It is my hope that more people become aware that behind the beautifully magical visuals of Hollywood films lie not just advanced image manipulation technology and software, but also a huge team of highly skilled workers who work the software and craft their shots.

In the middle of the article, there is an excellent infographics animation that clearly introduces the major stages of how a visual effects shot is created. It is really enlightening and can be easily understood by the lay person. I highly recommend watching this!

Sunday, 15 January 2017

Maya Expressions Part 04 - Twisting Cubes

Video also available on Vimeo.com.

In Maya Expressions Part 4, we start to use expressions across multiple objects. This results in an interesting rig where the objects driven by expression can arrange themselves in interesting ways.

In my set up, every cube has a slight offset in translation and rotation to the one before, As the first cube moves along its x-axis, the spacing between cubes and each of their rotations change and react to reflect that change.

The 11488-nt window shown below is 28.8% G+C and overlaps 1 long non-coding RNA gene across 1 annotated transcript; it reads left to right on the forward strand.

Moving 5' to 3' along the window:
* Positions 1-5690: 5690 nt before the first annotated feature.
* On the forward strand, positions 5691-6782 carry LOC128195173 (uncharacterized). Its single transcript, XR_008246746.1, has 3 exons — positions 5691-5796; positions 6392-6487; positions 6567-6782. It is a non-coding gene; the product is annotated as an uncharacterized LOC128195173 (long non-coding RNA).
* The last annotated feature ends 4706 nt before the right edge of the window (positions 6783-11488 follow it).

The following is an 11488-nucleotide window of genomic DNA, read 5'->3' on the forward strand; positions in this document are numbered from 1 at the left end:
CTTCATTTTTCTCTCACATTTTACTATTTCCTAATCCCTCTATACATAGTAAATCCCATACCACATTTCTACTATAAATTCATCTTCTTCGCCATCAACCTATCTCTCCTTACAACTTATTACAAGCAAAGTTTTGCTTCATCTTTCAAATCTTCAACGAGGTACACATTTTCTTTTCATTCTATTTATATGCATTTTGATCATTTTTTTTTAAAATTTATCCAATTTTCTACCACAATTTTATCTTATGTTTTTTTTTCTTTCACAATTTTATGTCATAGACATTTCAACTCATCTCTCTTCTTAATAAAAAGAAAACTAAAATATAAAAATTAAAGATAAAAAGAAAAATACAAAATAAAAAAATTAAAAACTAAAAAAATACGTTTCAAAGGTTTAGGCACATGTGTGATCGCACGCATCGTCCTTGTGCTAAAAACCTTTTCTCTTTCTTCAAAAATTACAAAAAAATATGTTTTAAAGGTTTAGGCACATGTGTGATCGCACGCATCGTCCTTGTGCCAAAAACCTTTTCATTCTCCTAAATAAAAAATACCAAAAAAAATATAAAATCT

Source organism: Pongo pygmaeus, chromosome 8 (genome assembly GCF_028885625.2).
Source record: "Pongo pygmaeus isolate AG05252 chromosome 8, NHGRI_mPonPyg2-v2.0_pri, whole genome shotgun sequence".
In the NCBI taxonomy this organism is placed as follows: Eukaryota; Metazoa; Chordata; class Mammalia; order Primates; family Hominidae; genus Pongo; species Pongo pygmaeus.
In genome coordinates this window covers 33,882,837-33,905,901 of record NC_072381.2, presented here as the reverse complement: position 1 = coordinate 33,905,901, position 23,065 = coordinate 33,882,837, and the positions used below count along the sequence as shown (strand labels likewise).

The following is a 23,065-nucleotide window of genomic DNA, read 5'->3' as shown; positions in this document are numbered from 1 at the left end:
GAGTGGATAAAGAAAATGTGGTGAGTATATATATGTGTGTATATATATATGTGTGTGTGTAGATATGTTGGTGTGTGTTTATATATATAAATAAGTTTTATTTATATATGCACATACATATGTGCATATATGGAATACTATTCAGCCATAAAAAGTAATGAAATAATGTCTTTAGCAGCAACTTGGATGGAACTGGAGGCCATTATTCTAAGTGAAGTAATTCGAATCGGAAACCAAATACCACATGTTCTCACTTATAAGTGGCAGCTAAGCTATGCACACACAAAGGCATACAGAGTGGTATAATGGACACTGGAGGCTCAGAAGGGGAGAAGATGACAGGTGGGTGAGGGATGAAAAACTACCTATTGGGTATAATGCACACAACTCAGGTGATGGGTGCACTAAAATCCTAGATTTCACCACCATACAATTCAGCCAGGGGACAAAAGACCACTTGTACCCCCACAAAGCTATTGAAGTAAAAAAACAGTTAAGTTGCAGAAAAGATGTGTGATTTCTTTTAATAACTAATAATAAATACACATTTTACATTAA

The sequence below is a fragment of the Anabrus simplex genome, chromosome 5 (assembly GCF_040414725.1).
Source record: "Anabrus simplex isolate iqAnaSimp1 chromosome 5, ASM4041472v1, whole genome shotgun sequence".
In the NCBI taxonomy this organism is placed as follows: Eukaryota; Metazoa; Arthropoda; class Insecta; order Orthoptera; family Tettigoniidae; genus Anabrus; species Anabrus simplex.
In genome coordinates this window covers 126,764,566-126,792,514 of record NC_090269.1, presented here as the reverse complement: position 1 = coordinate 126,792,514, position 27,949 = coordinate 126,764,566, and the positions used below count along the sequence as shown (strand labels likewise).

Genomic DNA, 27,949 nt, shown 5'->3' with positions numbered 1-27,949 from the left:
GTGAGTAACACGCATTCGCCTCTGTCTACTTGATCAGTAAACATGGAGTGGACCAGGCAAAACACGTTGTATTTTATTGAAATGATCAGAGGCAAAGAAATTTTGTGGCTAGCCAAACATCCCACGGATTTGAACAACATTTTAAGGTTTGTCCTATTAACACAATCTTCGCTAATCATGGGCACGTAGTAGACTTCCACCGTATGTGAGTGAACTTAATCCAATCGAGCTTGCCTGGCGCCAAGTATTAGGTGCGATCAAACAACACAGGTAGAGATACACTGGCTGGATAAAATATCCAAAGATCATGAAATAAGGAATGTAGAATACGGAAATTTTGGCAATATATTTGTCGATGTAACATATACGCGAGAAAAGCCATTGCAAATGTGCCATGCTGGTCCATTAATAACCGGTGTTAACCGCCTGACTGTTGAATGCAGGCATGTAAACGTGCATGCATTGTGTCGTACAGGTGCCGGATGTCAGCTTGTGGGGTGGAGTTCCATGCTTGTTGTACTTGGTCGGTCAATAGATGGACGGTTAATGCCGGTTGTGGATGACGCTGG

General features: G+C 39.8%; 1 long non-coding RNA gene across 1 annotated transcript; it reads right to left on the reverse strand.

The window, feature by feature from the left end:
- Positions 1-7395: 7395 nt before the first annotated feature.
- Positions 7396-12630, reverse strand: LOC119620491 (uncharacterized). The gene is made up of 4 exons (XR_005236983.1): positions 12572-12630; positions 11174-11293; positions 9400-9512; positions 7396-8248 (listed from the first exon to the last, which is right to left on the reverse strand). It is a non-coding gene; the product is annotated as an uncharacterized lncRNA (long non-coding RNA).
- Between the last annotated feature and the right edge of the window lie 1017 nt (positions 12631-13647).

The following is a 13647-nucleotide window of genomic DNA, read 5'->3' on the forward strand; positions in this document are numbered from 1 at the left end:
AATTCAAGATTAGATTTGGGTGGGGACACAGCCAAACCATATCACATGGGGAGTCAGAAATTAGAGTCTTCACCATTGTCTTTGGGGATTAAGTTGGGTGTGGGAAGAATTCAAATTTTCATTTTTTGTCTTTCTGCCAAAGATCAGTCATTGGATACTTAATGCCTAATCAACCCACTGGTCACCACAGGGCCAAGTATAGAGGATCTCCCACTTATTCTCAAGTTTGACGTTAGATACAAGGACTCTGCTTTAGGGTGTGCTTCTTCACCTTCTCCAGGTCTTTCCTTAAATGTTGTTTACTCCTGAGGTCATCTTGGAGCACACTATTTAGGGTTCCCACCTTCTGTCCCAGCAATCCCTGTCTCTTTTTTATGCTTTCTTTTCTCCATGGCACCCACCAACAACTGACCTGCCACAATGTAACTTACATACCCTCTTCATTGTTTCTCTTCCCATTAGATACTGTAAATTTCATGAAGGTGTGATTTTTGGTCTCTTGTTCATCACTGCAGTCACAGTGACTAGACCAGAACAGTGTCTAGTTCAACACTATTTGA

In the video I also show how I structure my expression so that as much as possible, the same code can be applied to each cube with minimal alteration. With the standardised code and minimal change for each of the cube, it will become relatively easy to replicate this behaviour to as many extra cubes as required without hassle.

Maya Expressions is my running series introducing and using the powerful expression function in Maya to achieve tasks that would otherwise be very manual or inefficient to set up and manage.

Watch the previous videos!
Maya Expressions Part 1
Maya Expressions Part 2
Maya Expressions Part 3

Tuesday, 13 December 2016

Python Sorting Part 2: Classes and Attributes